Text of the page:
• Sixteen Blocks: clever idea for a puzzle, you get the lists of words from two players who played boggle and you must back out the arrangement of boggle cubes that allowed that game to be played. Unfortunately the testsolvers let it through without realising that there's a boggle backsolver on the web which can generate the layout in about 5 seconds. Josh and I did that so quickly that we didn't even look at the layout because it seemed too easy. After a few minutes I took the layout and confirmed by hand that it contained all the letters. I gave it to some other people working on the puzzle, explaining that if they were trying to get the layout we already had that step done. Turns out it was the only step, because when Erin took the layout from me she read around the grid, "THE ANSWER IS POTATOES"

  • The Cambidge AgentLocation puzzle was staightforward and simple, but fun to do. I think sometimes people try too hard to make the Hunt impossible. I thought PhysPlant did a good job of leaving a few openings early on in the hunt for novices to crank through some puzzles.

  • The Cambridge meta was pretty cool too. I especially enjoyed clueing TTY with "zephyr mode".

  • Blue Steel: Josh decided to bypass the solving stage of this puzzle and just ripped the diskette open to find the information "inside the computer".

  • Connect Four: probably my favourite puzzle from the hunt. We had a lot of manpower when it was released to us, so about 12 of us cranked it out in under half an hour. Just nicely constructed through and through, from the clue solving step to the answer arrangement to the final clue phrase.

  • Handbook Fragment: this puzzle was annoying as hell, but really satisfying when Josh and I defeated it at 6AM. It involved classifying grammatical mistakes in a writing sample and looking up the mistake code in the Mayfield manual of style. Made more difficult by the fact that the puzzle author did not appear to have much style to begin with.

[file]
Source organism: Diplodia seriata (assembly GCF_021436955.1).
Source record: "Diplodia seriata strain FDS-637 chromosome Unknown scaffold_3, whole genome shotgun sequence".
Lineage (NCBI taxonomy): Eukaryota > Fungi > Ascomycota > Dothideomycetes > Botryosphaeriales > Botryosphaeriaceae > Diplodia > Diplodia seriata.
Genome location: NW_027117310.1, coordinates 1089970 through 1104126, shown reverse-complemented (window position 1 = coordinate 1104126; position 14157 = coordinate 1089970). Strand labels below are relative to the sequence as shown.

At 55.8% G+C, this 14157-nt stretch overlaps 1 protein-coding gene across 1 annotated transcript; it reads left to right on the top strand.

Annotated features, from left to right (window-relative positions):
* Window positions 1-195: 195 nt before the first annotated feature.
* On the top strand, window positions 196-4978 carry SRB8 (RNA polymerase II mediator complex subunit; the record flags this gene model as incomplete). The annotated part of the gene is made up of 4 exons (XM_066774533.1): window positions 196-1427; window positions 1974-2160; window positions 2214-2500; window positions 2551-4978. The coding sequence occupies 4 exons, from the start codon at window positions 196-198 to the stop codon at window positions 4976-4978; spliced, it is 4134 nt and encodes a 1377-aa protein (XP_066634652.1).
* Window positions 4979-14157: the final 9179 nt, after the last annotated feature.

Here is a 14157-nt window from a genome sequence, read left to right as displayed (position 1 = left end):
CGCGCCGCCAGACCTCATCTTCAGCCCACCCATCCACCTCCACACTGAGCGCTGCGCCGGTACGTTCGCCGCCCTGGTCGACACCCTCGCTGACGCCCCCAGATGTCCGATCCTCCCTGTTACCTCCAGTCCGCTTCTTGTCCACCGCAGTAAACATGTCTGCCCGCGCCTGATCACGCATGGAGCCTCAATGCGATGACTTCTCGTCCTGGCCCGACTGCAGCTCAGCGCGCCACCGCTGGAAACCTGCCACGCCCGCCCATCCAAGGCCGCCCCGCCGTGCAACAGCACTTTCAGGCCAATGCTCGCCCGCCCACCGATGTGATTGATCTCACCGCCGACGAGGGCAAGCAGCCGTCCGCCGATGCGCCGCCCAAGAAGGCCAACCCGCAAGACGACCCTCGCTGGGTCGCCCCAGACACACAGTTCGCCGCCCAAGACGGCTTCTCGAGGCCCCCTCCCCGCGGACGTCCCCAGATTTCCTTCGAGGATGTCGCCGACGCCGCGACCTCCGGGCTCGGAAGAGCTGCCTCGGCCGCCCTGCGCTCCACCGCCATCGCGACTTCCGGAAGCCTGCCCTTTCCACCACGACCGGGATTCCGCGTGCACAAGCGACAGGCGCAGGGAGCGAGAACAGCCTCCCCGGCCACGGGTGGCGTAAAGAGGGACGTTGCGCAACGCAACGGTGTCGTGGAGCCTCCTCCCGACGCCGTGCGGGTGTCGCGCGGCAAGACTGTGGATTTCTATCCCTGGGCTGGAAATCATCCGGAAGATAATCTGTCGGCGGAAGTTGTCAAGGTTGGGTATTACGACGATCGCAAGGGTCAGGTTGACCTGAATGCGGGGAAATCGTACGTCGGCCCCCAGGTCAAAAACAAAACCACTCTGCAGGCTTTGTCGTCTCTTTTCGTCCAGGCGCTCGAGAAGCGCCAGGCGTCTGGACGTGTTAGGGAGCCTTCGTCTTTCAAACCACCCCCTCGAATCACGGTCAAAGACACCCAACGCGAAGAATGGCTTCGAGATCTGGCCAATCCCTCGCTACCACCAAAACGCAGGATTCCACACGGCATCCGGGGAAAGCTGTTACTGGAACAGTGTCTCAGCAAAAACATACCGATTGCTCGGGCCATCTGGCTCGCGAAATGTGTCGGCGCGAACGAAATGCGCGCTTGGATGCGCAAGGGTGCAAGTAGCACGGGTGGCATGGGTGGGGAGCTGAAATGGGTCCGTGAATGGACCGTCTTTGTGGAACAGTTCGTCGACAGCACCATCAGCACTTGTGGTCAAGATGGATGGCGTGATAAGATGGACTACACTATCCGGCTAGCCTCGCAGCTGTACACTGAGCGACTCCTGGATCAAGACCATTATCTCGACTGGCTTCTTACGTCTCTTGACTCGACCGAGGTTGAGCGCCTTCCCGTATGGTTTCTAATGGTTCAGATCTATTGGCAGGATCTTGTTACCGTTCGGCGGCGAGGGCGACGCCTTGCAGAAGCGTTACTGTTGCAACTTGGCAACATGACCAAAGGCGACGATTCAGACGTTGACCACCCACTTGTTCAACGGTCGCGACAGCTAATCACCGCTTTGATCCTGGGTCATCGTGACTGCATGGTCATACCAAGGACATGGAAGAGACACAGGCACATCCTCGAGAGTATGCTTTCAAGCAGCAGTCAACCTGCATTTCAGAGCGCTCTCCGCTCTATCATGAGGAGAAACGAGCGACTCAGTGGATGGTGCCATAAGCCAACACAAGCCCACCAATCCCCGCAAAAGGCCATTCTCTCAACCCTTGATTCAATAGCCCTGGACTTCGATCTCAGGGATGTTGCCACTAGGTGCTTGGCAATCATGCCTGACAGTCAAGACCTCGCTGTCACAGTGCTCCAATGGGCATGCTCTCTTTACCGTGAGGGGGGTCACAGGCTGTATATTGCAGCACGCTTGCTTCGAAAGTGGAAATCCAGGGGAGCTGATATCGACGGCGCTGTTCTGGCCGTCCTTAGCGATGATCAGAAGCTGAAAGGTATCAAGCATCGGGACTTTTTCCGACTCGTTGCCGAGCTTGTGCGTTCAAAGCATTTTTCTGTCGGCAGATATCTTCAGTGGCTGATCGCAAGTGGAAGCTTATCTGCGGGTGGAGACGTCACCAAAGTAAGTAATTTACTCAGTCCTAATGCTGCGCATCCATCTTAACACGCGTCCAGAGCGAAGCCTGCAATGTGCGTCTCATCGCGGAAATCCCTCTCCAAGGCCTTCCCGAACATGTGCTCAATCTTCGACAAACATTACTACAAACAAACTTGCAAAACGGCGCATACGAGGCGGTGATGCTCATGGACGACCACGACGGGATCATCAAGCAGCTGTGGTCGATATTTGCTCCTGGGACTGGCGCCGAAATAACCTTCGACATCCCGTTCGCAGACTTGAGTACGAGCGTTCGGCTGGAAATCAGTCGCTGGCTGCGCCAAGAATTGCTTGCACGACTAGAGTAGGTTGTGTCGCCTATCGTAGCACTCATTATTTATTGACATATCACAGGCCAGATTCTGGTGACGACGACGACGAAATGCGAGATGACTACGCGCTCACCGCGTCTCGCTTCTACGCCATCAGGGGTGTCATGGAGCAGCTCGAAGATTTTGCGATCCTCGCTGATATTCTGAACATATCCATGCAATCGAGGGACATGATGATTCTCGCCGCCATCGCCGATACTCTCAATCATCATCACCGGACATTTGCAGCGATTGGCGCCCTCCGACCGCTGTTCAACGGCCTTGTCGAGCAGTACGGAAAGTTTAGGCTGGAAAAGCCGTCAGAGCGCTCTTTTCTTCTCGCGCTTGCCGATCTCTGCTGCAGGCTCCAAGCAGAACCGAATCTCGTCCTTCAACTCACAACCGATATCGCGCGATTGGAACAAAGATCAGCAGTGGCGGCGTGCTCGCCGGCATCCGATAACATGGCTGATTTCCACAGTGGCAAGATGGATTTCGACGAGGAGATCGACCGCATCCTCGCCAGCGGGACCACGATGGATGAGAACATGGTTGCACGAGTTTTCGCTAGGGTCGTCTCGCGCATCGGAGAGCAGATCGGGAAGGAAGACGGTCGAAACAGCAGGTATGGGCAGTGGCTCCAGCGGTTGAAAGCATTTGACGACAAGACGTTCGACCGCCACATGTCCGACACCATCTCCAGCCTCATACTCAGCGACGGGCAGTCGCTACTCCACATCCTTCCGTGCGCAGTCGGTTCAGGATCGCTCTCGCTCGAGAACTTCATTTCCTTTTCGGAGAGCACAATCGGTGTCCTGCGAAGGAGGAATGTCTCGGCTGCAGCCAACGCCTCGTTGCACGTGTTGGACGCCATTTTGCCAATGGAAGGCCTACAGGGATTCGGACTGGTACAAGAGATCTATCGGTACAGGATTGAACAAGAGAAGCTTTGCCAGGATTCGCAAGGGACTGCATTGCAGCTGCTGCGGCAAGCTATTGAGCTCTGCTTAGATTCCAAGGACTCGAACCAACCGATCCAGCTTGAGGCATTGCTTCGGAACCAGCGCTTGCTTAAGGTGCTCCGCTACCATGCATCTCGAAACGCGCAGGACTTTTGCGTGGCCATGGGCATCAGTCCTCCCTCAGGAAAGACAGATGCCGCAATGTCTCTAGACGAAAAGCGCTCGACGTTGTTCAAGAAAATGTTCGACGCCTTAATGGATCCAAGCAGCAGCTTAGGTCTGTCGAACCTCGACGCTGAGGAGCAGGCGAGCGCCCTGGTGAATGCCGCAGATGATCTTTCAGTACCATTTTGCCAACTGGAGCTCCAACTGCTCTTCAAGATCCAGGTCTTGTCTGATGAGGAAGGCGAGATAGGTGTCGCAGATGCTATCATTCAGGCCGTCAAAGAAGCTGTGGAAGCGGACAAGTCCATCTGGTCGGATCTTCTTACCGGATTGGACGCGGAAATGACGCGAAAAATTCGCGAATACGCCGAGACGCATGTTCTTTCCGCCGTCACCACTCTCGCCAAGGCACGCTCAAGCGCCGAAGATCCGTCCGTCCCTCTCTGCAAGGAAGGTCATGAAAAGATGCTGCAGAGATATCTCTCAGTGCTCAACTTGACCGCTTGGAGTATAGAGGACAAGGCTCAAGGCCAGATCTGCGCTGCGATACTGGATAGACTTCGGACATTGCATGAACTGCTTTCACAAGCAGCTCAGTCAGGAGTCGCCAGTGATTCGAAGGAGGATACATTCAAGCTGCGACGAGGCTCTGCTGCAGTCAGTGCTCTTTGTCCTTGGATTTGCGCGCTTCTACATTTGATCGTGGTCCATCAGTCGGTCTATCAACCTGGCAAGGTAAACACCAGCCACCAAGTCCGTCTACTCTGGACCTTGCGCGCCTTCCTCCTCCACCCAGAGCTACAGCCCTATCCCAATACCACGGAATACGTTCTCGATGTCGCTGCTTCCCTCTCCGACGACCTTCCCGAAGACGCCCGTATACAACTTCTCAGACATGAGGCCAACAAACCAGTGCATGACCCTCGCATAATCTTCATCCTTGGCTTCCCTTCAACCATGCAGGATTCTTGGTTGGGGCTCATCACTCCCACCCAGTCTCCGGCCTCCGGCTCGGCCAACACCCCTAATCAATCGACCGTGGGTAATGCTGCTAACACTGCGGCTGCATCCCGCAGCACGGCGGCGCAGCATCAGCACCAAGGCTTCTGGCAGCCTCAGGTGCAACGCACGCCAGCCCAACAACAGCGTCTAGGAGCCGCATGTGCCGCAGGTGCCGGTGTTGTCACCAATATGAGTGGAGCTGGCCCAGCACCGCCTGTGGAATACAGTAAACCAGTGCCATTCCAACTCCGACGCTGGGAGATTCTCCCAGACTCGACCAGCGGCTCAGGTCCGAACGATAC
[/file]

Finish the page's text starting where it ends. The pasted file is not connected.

• Decode This: I was in the middle of this puzzle along with zoz and sbj when the hunt ended. It's another example of a well constructed puzzle in all phases. It uses the same scrambling/decrypting steps repeated 5 times, reducing the total size of the data by a factor of four each time. A 1024 character paragraph thus produces a four letter answer. I enjoyed it enough that I actually finished it at home with Laurie after the hunt ended. (On a side note, she got right into it and definitely should've been working on puzzles for the whole hunt.)

  • Space Invaders: this one was a lot of fun too, involving figuring out special rules for each sentence in a crazy paragraph. Some frosh (whose name I forget) was really good at this one and was totally psyched to figure out some of the rules. The best one was when some girl said, "This sentence seems to have all short words." Josh replied, maybe there's some sort of pattern in the word lengths. She started reading word lengths, "Three one four one five nine..."

  • The Kuala Lumpur meta used a very elegant method that we unfortunately missed until we had way more answers than we should've needed. Credit goes to Dustin for finally spotting it.

  • The Scrambler: another fairly straightforward puzzle that just required some grunging and a bit of general knowledge (not even much googling really). zoz and I basically did this one to chill out for an hour.

We'll get 'em next year!

18 January 2006

Back in the USSR

Er, the UK.

After a monthlong visit to the USA (and basically no posts) I'm back in Oxford, settling into working again and getting over jetlag. Hopefully my blog-output will increase too. Among many other sweet activities, I checked out Austin, Tejas for NYE2K6, which MRhé has described better than I could.

The real news, however, is that I'm taking a surprise, all-expenses paid trip to 香港 (Hong Kong to the gaijin among you) from February 10th-18th, where I'll be lecturing on tag SNP selection .